Grief: Instead of Going Three and Out; Go Three and In
To borrow a line from pro football, our culture encourages us to think of grieving the death of a loved one as “three and out." In other words, we get three days off from our jobs to deal with a death, including the funeral, burial and tying up loose ends, then it’s back to work as if nothing happened.
Our response to death tends to follow this same pattern. We jump right in with good intentions, such as meals, visits, phone calls, texts, messages, cards and flowers. But, very soon after the funeral, we go back to our lives, leaving grievers alone, isolated and wondering what happened to all that support.
Grief is not a three and out process, but can take some time. How long varies considerably from person to person and the nature of the loss. Some may feel grief very deeply; others not so much. Be aware that grief can come in waves and grievers may feel worse some months or even a year later than just after the initial loss. Grief does not have to last forever, but at times it can feel like it will never end.
So, what can you do? Instead of going three and out, go three and in:
1. Do not overwhelm grievers with good intentions. Rather, stay in touch and do not assume everything is fine. It may be, but then again, it may not. Ask grievers what they need and for how long. Then, do what you can to fill those needs for as long as they are needed.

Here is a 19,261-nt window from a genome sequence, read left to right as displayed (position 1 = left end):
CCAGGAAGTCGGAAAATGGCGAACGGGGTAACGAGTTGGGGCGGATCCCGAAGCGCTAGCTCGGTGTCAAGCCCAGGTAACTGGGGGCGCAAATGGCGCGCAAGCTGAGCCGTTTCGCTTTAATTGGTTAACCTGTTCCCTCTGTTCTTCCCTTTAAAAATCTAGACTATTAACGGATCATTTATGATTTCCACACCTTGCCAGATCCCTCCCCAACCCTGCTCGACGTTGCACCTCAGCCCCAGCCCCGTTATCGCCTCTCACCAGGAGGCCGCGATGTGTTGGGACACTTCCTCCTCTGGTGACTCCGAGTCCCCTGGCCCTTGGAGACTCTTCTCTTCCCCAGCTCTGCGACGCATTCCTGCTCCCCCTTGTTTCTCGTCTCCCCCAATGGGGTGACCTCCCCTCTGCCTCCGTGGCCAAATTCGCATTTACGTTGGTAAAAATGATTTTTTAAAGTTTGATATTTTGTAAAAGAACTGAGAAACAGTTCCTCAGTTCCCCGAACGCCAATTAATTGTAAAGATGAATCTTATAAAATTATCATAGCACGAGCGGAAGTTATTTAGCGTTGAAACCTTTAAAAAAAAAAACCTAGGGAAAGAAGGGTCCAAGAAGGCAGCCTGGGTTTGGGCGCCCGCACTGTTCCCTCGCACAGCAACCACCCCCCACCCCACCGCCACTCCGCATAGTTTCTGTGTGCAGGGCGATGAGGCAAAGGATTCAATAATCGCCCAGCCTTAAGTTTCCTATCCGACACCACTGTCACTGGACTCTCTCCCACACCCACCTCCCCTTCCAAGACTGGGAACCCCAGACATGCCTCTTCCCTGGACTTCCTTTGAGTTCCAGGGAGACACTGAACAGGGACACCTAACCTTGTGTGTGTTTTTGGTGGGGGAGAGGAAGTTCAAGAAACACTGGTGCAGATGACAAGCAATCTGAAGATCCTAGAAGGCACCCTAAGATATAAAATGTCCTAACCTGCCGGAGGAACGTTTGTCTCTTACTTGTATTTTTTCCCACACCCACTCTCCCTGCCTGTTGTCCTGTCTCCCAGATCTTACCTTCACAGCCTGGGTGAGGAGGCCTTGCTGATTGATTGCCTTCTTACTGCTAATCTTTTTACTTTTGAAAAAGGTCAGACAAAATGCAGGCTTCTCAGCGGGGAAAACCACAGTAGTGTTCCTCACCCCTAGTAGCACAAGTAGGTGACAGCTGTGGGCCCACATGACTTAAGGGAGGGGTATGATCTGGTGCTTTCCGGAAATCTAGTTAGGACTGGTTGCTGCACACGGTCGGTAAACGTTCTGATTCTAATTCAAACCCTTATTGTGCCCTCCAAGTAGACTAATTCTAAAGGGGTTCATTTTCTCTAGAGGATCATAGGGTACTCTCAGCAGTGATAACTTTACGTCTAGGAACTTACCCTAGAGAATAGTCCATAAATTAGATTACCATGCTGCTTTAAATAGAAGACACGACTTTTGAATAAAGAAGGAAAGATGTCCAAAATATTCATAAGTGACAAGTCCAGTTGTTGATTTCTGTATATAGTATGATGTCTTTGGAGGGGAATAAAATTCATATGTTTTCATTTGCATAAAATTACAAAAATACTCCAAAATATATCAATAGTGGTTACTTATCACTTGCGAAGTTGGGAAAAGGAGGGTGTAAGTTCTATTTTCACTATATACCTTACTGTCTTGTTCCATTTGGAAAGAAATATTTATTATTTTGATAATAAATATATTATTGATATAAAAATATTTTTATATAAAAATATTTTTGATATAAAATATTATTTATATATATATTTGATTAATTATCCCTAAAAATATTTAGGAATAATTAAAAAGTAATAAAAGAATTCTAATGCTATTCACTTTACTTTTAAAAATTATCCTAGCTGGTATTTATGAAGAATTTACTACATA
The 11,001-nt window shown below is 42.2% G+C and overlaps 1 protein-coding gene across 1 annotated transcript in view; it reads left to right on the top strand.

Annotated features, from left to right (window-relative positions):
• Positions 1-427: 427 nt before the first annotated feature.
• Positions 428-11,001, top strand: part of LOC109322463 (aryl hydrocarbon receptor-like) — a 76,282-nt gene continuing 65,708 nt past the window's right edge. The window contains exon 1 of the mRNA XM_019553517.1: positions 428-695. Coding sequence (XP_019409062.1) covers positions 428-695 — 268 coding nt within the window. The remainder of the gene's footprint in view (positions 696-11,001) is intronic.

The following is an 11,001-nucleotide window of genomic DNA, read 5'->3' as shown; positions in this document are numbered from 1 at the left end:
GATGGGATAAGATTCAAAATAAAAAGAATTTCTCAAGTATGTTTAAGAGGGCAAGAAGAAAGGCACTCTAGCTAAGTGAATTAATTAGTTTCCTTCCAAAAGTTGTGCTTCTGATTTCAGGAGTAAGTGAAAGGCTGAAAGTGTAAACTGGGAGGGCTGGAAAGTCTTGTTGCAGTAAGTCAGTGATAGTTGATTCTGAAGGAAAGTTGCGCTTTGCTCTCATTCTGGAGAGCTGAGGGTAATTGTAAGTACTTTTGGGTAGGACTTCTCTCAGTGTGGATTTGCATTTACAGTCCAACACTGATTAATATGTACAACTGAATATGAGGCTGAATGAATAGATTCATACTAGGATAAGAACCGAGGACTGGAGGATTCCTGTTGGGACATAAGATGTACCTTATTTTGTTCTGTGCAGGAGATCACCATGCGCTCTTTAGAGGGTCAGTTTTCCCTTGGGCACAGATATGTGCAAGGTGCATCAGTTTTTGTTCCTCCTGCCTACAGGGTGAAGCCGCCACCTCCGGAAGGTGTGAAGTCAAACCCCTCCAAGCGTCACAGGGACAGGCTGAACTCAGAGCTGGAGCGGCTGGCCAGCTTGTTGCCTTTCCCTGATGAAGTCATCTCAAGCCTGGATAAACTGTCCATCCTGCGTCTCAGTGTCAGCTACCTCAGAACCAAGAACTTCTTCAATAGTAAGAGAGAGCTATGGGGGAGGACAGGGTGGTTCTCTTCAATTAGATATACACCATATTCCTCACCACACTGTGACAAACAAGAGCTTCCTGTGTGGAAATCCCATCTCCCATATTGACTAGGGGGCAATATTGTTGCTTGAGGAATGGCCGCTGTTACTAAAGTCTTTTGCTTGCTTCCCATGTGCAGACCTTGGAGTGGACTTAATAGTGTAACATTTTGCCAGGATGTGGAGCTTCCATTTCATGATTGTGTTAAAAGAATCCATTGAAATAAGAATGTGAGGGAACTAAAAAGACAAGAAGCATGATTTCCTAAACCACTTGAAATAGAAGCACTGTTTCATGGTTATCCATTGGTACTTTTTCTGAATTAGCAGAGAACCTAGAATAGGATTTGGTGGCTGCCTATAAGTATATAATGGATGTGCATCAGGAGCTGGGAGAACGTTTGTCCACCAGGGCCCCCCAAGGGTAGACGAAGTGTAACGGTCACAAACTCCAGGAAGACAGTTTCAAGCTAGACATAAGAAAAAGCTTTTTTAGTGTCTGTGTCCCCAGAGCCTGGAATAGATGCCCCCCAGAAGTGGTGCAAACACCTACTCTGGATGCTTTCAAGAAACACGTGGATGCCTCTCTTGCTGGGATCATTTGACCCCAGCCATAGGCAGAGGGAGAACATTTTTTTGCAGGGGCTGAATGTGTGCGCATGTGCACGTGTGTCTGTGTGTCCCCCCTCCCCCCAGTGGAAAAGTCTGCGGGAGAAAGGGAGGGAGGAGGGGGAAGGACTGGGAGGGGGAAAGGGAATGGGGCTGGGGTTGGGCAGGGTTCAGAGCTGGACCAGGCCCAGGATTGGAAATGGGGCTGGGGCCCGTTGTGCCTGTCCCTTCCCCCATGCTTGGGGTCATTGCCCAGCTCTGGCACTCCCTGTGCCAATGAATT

2. Listen with your heart. Most often grievers just want to be heard; no advice, no platitudes – just acceptance. Listening with your heart honors those who are grieving, validates their feelings and relieves their isolation. Be respectful of their energy level and time, however. A few minutes can do wonders, whereas an hour or more can be exhausting.
3. Remember, grieving is about grievers, not about you. This is not the time for you to talk about your losses and your grief experiences. Keep your focus on them, and leave yourself out of it.
If you have any questions or would like to talk, please call me at 404-771-9335. As a certified grief recovery specialist, I can help. Remember: Grief occurs with all sorts of losses, not just death or divorce.
The Grief Recovery Method® is a transformative program that provides a safe, confidential opportunity to gain a better understanding of grief and the myths and misinformation our society perpetuates about grief and the grieving process. It also teaches specific action steps to say goodbye to the pain and heartache caused by loss. The Grief Recovery Method® is not therapy, but an educational program. It is available in an eight-week grief support group or a seven-week one-on-one format.
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